Continuing from the earlier post today:
I have made the observation that some of the people who most vehemently profess abstract, universal love are those who do not exhibit or appear to experience any actual, personal love of specific persons - except their memories of family love during childhood.
Childhood family love (or even, in some people who lack families, a recognition of the lack of family love and a yearning for it) is a sufficient basis for a Christian life. After all not everybody has a loving marriage, or children and a loving relationship with them.
On the other hand, some adults reject the ideal of individual and personal love - and instead profess that abstract and universal "love" is a higher value and morality than individual/ personal love.
I have often heard this argument. The idea that individual love is a childish thing, the sign of an immature, narrow and selfish personality.
...That the higher love is impersonal, embraces everybody equally (or perhaps loving unknown strangers more that family - to compensate for natural 'xenophobia'); maybe embracing all animals; maybe indeed every living thing; or, maybe The Earth itself (and this love of Earth considered not as loving an actual, conscious, purposive individual such as an angelic being - but as abstractly loving a deific abstraction).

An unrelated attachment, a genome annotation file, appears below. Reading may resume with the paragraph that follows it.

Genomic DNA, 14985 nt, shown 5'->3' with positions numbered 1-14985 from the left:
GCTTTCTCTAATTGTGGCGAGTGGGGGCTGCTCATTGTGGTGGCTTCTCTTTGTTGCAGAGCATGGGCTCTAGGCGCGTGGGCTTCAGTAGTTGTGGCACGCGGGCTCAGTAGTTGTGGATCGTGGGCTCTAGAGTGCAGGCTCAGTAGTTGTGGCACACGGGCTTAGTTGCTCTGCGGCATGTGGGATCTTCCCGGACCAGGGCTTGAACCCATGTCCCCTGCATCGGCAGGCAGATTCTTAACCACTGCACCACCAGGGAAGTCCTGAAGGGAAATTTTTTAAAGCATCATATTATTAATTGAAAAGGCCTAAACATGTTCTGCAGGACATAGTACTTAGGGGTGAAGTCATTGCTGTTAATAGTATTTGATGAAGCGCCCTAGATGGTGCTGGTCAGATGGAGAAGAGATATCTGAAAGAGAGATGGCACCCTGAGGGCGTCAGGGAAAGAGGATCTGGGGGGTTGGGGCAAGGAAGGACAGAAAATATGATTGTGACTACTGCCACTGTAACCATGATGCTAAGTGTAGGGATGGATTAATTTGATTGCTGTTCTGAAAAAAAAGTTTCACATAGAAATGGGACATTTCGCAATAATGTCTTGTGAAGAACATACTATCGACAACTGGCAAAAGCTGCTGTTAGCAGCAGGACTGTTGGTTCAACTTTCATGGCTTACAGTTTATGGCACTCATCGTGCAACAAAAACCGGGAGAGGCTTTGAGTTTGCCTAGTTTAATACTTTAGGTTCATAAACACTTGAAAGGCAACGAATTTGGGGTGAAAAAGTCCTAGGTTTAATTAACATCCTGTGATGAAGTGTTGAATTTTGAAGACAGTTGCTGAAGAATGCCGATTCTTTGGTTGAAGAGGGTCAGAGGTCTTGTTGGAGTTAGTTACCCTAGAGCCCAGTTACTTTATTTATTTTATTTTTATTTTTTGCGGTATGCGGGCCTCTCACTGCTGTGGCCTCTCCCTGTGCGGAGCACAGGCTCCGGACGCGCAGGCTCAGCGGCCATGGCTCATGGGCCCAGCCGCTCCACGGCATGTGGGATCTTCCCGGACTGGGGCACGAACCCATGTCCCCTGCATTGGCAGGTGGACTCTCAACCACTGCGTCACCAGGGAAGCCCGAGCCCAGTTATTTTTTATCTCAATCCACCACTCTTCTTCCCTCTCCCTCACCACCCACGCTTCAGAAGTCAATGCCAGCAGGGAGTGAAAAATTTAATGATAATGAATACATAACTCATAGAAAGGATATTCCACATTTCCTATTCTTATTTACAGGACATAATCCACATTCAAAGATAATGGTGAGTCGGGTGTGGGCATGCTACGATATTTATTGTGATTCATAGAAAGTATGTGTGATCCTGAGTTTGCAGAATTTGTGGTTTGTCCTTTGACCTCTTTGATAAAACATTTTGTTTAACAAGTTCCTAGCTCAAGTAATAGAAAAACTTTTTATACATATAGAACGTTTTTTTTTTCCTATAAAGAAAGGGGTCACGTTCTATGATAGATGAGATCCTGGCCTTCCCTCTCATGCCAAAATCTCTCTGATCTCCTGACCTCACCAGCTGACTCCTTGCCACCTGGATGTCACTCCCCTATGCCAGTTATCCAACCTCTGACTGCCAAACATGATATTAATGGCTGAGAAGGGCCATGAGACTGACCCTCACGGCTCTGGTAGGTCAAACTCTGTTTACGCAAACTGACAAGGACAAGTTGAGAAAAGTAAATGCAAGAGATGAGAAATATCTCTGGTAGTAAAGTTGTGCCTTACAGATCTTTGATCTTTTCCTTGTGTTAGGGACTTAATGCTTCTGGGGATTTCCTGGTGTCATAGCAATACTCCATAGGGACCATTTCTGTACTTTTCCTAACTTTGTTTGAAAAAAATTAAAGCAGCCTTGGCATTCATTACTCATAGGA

What did Jesus say on this matter?
As so often the Fourth Gospel can be a touchstone for Christians. Here, in what some call "the Gospel of love", Jesus is always described as loving specific persons, and never as expressing abstract, universal love.
My understanding is that Jesus wanted Christians to be a family, that is not 'organized' by abstractions, but as individual persons bound in presumably extended-family-sized (and overlapping, especially by marriage) groups cohering by personal love.
Be that as it may; I think Christians can be confident that Jesus did not regard abstract, universal love as a higher ideal than personal love - quite the opposite.